• larakingcomedy

mum, dad, madge and me

When my parents suggested that I visit them on their recent trip to Spain I imagined reading a good book by the pool of a white washed finca set on a terrace of almond blossom and started looking at cheap flights. “Late February will be best,” mum suggested. “It’ll be warm and sunny then and we’ll be settled on site.”

Ah yes. On site. Of course. Forget the finca, mum and dad would be ‘on site’ in their motorhome. Essentially this means rows upon rows of couples in their sixties and seventies that have driven to southern Spain in motorhomes and caravans from England, Holland, France and Germany to enjoy warm climes and cheap brandy. That’ll still be lovely, I’m sure. As long as it’s nowhere near Benidorm.

“That sounds great mum,” I enthused. “I’d love some sunshine in February. Where will you be?”.

“Near Benidorm”, she answered.

As if to add insult to injury I watched a bit of late night telly after packing my suitcase, only to happen upon the sitcom ‘Benidorm’ for the first time. With my head in my hands I reminded myself that I hadn’t seen my parents since early December. None of us were getting any younger and it didn’t matter where they were. It would just be nice to spend some time with them. And anyway, they weren’t actually in Benidorm, just near it.

And so it was that following day that we found ourselves in the heart of central Benidorm. Admiring the imitation Hard Rock Cafe and the Guinness bar. Tempted by blackboards advertising coffee and brandy for €2 and shop fronts bursting with fridge magnets shaped like bulls and castanets.

As we strolled along I noticed a woman, about my age, sat on a bench with what I assumed to be her parents. Dressed in beige, badly styled hair, woollen socks - most likely to be English. “Poor cow”, I thought, seeing her shoulders slumped, her mouth downturned and her dead, grey eyes looking longingly out to sea in the hope that she might spot a passing ship that would carry her away from this godforsaken situation. Then I realised that I too was in that same godforsaken situation. A single, middle aged woman, on holiday with her parents. In Benidorm. Oh dear.

Then I looked at us. We weren’t like that were we? Mum had forbidden dad from wearing beige so he was instead wearing blue sweat pants and a sea green sweat shirt with a body warmer over the top and at least three other visible layers underneath. When I pointed out to him that he was dressing the way my grandad used to he complained that he felt the cold a lot more now that he was taking these tablets to thin his blood.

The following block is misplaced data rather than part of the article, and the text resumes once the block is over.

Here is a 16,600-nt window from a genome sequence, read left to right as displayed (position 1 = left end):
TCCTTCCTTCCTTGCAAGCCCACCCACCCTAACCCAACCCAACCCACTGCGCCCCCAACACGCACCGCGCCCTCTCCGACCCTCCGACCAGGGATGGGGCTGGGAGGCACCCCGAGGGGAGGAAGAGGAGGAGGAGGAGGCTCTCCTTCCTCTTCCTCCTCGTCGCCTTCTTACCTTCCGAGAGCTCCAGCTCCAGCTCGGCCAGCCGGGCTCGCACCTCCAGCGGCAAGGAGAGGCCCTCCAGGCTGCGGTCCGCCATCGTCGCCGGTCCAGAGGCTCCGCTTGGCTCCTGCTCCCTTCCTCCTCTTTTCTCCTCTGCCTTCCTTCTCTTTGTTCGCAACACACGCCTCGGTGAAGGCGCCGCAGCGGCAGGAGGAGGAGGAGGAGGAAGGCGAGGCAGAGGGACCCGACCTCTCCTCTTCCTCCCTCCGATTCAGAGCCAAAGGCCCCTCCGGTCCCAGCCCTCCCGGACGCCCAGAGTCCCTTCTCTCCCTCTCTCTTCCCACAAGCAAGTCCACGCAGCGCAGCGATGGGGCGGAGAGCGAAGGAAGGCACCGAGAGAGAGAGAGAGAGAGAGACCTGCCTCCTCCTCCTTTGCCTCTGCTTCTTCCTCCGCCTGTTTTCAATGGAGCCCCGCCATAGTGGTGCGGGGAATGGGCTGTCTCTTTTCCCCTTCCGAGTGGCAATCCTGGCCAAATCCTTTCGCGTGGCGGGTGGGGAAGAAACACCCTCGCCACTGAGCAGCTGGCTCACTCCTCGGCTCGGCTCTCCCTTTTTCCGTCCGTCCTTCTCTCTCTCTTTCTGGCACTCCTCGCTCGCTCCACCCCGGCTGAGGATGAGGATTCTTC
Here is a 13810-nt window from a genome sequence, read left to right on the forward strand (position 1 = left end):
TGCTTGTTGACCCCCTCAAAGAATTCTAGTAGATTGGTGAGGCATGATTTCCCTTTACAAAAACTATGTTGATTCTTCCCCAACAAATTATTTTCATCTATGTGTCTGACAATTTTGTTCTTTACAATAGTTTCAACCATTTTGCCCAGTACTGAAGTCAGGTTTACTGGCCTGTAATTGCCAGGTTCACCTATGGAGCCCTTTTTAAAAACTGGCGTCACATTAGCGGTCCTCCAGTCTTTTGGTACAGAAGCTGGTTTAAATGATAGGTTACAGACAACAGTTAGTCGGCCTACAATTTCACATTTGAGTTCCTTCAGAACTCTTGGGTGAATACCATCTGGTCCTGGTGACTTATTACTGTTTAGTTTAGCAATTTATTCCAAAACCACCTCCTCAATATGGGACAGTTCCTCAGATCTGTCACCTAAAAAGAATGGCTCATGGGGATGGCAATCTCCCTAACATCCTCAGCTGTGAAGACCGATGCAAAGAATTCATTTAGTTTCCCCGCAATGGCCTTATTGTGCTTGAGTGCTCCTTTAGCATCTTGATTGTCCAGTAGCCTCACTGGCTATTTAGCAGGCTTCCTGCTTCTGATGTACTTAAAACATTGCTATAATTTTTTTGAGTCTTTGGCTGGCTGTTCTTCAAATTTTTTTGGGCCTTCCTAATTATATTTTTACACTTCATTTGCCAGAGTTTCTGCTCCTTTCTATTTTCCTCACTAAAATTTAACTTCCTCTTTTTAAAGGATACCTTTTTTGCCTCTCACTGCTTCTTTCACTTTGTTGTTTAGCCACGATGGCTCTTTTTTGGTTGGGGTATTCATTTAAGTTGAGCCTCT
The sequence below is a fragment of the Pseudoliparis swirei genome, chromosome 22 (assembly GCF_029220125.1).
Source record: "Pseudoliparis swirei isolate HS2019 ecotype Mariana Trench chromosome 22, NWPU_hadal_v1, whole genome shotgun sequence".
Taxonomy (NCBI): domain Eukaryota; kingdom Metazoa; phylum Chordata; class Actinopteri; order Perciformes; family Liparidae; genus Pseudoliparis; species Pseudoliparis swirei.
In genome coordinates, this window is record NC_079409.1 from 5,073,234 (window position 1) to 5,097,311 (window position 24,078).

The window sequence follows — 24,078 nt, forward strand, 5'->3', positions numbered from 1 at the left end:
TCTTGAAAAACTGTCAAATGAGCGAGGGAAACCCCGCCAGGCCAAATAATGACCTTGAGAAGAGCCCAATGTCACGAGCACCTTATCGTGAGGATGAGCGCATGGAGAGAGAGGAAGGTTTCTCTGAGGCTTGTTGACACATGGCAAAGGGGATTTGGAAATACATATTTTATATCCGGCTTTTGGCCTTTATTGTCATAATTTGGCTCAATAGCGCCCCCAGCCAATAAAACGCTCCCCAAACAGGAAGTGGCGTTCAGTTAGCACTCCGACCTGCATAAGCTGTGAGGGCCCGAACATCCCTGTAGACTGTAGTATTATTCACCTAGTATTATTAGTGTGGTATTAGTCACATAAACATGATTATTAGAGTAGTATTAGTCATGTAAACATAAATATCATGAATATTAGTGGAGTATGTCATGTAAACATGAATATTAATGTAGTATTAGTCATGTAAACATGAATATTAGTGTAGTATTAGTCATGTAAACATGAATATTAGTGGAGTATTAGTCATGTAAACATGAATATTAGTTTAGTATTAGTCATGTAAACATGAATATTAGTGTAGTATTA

“Is that why you haven’t bothered shaving? To keep your chin warm?”. It’s typical in my family to employ the passive aggressive dig to deflect melancholy at such a poignant moment and in truth, dad did look a bit rough which made me sad. Mum, on the other hand was in an attractive shade of lilac but her appearance was somewhat aged by the introduction of her recently acquired mobility scooter which she had aptly nicknamed ‘Madge’.

“You know, like from the TV programme.” Yes mum. I know.

It seems a ‘Madge’ is the mode a la mode of transport in Benidorm. They’re everywhere. Whizzing up and down the promenades; bumping up the kerbs; parked outside shops, restaurants and bingo halls throughout the town. Some with baskets on the front carrying a small dog or a bag full of shopping, or prescription medication. The users all waving or giving each other the nod of recognition usually reserved for people who drive Beetles and VW Campers. Mum hasn’t quite got the hang of hers yet and keeps speeding up instead of slowing down and reversing into things so dad spends much of the walk apologising to the oncoming traffic.

I take my shoes off and wander down the beach to dip my toes into the sea; out of which the beach patrol are dragging a very drunk, very pink little man fighting for his right to swim naked. I take a few deep breaths and tell myself again that it doesn’t matter where we are. The important thing is that we are together. And how lovely to be able to spend a week with my parents at our age. Even my brother doesn’t understand it and he has the same mum and dad. Yes, we are in Benidorm and yes, I am wearing beige (I didn’t get the memo) but we were going to have a fine old time. No emphasis on the ‘old’.

I looked up towards the promenade, the cool February ocean lapping at my toes and I smiled. Then I stopped and watched as my mum trundled along on her scooter and my dad, looking more like his father than ever, tripped along beside her apologising to everyone and I waved up to them. Instinctively, like a ball player dodging a foul ball or like a ‘soccer mom’ throws her arm across a child’s chest when she brakes a little too hard or a parent who knows their child is waving at them from the beach, they both lifted their arms and waved back.

I never knew I could feel at home in Benidorm. But right there, in that moment I felt safe, like a little girl again. My toes in the sand waving up the beach to my mum and dad I realised that it doesn’t matter where in the world we are, or how old we are I suddenly understood that wherever my mum and dad are is still somehow home. Even near Benidorm.